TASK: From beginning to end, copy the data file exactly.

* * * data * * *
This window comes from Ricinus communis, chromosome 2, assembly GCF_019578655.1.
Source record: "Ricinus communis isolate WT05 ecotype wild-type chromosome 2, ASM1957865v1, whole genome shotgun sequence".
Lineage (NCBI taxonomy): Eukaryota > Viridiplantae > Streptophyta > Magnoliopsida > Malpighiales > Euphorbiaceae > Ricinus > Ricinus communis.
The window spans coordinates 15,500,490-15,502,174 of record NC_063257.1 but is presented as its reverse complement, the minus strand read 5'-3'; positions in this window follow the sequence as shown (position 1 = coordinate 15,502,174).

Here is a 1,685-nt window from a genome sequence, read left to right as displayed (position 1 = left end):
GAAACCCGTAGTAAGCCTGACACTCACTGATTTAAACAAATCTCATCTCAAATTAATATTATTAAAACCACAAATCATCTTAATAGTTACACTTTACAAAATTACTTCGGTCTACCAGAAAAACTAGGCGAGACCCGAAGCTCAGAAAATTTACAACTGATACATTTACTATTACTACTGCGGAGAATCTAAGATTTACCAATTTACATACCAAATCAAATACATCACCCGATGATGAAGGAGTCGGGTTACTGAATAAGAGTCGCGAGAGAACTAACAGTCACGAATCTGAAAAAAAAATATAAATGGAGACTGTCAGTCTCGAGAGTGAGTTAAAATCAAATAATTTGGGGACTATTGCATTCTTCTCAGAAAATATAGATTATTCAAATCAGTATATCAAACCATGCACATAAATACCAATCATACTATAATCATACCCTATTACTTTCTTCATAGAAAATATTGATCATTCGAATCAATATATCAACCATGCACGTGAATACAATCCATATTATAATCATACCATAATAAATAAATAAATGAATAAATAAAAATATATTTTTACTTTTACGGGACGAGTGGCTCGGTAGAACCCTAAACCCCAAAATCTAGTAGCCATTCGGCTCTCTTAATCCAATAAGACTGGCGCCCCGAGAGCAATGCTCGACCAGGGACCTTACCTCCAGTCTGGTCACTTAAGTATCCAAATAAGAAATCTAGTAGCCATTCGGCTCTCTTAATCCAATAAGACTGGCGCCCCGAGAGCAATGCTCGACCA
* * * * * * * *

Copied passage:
This window comes from Ricinus communis, chromosome 2, assembly GCF_019578655.1.
Source record: "Ricinus communis isolate WT05 ecotype wild-type chromosome 2, ASM1957865v1, whole genome shotgun sequence".
Lineage (NCBI taxonomy): Eukaryota > Viridiplantae > Streptophyta > Magnoliopsida > Malpighiales > Euphorbiaceae > Ricinus > Ricinus communis.
The window spans coordinates 15,500,490-15,502,174 of record NC_063257.1 but is presented as its reverse complement, the minus strand read 5'-3'; positions in this window follow the sequence as shown (position 1 = coordinate 15,502,174).

Here is a 1,685-nt window from a genome sequence, read left to right as displayed (position 1 = left end):
GAAACCCGTAGTAAGCCTGACACTCACTGATTTAAACAAATCTCATCTCAAATTAATATTATTAAAACCACAAATCATCTTAATAGTTACACTTTACAAAATTACTTCGGTCTACCAGAAAAACTAGGCGAGACCCGAAGCTCAGAAAATTTACAACTGATACATTTACTATTACTACTGCGGAGAATCTAAGATTTACCAATTTACATACCAAATCAAATACATCACCCGATGATGAAGGAGTCGGGTTACTGAATAAGAGTCGCGAGAGAACTAACAGTCACGAATCTGAAAAAAAAATATAAATGGAGACTGTCAGTCTCGAGAGTGAGTTAAAATCAAATAATTTGGGGACTATTGCATTCTTCTCAGAAAATATAGATTATTCAAATCAGTATATCAAACCATGCACATAAATACCAATCATACTATAATCATACCCTATTACTTTCTTCATAGAAAATATTGATCATTCGAATCAATATATCAACCATGCACGTGAATACAATCCATATTATAATCATACCATAATAAATAAATAAATGAATAAATAAAAATATATTTTTACTTTTACGGGACGAGTGGCTCGGTAGAACCCTAAACCCCAAAATCTAGTAGCCATTCGGCTCTCTTAATCCAATAAGACTGGCGCCCCGAGAGCAATGCTCGACCAGGGACCTTACCTCCAGTCTGGTCACTTAAGTATCCAAATAAGAAATCTAGTAGCCATTCGGCTCTCTTAATCCAATAAGACTGGCGCCCCGAGAGCAATGCTCGACCA